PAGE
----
In the 1960s, a divisional product engineering laboratory and new divisional office building were constructed in Saginaw and a new iron foundry was built adjacent to the Defiance plant. In 1967, the Central Foundry Division celebrated its Golden Anniversary and was recognized as the largest foundry organization in the world - employing approximately 11,000 people.
In 1974, however, the picture began to change. The Arab oil embargo and resulting sky-rocketing gasoline prices began to change America’s driving habits. Abruptly, the focus of the American car buyer began to fix on fuel economy. With that, the entire domestic auto industry shifted direction to redesign the automobile to use less fuel per mile traveled. To achieve this goal, automotive designers reduced the size of most vehicles and eliminated weight wherever possible. A major contribution to both of these efforts was the significant trend toward front-wheel drive in cars from compact to family size.
These moves sent shock waves through the foundry industry that have continued to this day. Plants geared to producing 700 to 900 pounds of castings per car found themselves supplying a newly designed vehicle that needed only half that amount. Iron foundries were significantly impacted. Smaller engines not only need smaller cylinder blocks and heads, but many parts of the engine could now be made in aluminum. With front-wheel drive, the rear axle castngs were eliminated altogether.
The total market for automobiles continued during this period, but the demand for iron castings by weight during the same period steadily declined, leaving foundries across the country operating well below their production capacity. A fallout of plants that could not be operated profitably began. Over 200 American foundries ceased operation and the importance of keeping pace with advancing foundry engineering and management technology became apparent.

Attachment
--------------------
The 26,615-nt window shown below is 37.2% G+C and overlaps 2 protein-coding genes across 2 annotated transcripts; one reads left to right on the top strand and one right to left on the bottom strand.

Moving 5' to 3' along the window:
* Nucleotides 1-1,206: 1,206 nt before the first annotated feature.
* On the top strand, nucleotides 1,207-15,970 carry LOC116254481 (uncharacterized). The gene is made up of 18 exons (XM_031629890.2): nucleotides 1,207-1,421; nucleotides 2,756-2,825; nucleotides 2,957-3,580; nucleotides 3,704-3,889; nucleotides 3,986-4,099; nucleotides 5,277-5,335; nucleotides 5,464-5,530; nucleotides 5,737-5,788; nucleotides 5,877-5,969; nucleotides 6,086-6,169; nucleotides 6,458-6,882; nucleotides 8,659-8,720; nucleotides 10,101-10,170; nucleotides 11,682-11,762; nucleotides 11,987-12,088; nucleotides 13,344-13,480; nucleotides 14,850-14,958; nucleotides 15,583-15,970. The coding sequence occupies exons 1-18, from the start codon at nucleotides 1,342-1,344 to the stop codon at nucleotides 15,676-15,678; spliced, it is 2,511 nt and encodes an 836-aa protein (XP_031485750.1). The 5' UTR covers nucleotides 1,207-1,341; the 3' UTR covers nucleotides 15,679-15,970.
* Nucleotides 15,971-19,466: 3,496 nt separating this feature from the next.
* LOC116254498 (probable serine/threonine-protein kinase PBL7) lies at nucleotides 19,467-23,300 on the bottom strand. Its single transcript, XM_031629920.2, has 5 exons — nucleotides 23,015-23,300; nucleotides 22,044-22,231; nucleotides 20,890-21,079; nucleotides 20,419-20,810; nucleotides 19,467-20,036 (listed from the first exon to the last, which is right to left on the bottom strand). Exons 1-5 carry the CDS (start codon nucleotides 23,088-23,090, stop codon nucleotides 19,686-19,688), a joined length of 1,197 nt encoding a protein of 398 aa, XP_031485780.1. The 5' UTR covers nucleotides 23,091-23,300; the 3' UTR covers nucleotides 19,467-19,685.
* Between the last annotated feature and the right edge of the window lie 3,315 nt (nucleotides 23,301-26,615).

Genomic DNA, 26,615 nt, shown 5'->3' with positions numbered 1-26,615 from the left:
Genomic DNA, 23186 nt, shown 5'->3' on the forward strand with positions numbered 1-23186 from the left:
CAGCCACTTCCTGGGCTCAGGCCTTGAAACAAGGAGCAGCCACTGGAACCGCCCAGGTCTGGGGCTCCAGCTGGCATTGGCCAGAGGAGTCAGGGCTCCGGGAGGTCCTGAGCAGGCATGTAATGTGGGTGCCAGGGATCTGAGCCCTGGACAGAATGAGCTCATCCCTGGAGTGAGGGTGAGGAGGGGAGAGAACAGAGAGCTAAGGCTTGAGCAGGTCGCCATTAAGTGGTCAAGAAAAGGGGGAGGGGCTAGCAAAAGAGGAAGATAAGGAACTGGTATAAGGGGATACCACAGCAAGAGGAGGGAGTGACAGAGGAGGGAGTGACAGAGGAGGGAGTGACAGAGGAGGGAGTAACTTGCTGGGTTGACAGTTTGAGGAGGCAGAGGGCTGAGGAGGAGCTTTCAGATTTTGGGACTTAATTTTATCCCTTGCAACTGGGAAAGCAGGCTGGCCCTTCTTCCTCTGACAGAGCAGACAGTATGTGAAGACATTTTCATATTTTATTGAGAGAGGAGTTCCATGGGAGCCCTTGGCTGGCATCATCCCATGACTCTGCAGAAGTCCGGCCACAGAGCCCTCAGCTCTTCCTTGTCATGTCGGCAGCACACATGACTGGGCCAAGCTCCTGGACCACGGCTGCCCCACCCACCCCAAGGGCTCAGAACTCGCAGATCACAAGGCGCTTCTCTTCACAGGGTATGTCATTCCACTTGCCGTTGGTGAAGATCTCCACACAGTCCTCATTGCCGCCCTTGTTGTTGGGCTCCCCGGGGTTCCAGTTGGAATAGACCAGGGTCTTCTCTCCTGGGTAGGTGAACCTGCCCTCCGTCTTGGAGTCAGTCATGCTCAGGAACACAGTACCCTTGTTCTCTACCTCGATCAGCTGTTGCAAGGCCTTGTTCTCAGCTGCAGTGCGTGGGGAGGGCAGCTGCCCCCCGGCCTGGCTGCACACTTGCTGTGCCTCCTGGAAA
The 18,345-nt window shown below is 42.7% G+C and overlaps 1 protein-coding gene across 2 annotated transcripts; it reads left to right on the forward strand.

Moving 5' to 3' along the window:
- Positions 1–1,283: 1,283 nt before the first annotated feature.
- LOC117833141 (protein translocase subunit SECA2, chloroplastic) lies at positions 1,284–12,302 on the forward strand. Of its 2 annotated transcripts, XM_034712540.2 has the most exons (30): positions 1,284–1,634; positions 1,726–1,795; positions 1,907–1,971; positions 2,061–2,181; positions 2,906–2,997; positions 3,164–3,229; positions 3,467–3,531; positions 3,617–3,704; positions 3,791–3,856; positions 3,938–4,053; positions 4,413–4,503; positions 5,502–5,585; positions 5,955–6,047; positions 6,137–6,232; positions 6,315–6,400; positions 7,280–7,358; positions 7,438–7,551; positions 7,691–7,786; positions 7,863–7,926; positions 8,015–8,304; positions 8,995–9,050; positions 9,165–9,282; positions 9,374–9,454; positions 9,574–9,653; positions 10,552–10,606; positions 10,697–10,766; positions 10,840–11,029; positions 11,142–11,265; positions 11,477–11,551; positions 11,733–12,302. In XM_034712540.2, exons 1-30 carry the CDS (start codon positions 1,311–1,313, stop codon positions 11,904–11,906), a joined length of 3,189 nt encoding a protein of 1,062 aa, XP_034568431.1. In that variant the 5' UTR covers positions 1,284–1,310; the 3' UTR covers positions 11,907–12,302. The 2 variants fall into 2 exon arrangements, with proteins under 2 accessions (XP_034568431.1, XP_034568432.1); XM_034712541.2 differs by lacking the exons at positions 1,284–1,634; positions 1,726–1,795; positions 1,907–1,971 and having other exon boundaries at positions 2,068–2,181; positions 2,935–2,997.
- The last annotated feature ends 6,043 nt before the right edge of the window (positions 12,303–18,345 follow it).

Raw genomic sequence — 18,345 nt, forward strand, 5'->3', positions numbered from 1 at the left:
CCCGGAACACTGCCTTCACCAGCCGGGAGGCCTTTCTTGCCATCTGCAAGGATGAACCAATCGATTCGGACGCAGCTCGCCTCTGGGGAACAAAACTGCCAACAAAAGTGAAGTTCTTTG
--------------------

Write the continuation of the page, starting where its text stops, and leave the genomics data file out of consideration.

In 1977, GM’s Pontiac Motor Division transferred its Grey Iron Foundry operation to Central Foundry. A year later, Buick Division announced plans to phase out its Grey Iron Foundry operations in Flint, Mich., with Central Foundry and other competing foundries picking up Buick’s casting supply needs. In 1983, Central Foundry assumed operational responsibility for all major General Motors foundry operations in the United States. This meant transfer of the Saginaw Metal Casting plants and the Grey Iron Foundry in Tonawanda, New York, to Central Foundry from Chevrolet Division. Following the consolidation, an extensive, ongoing study into available GM foundry capacity and projected casting requirements was begun. The excess capacity and congested foundry layout revealed by this study resulted in the phase out of the Tonawanda plant in mid-1984 and the planned closing of the Pontiac facility by mid-1987. Another recommendation of this study resulted in the nearly $220 million modernization of the Saginaw Grey Iron facility. This substantial investment made the Central Grey Iron plant the most modern of its type in the world.
On November 1, 1991, Central Foundry was integrated into the GM Powertrain Division. The division had begun as GM Engine Division and included engine operations from BOC and CPC groups. Later on, the Hydra-Matic Division was folded in, and the new organization became the GM Powertrain Division.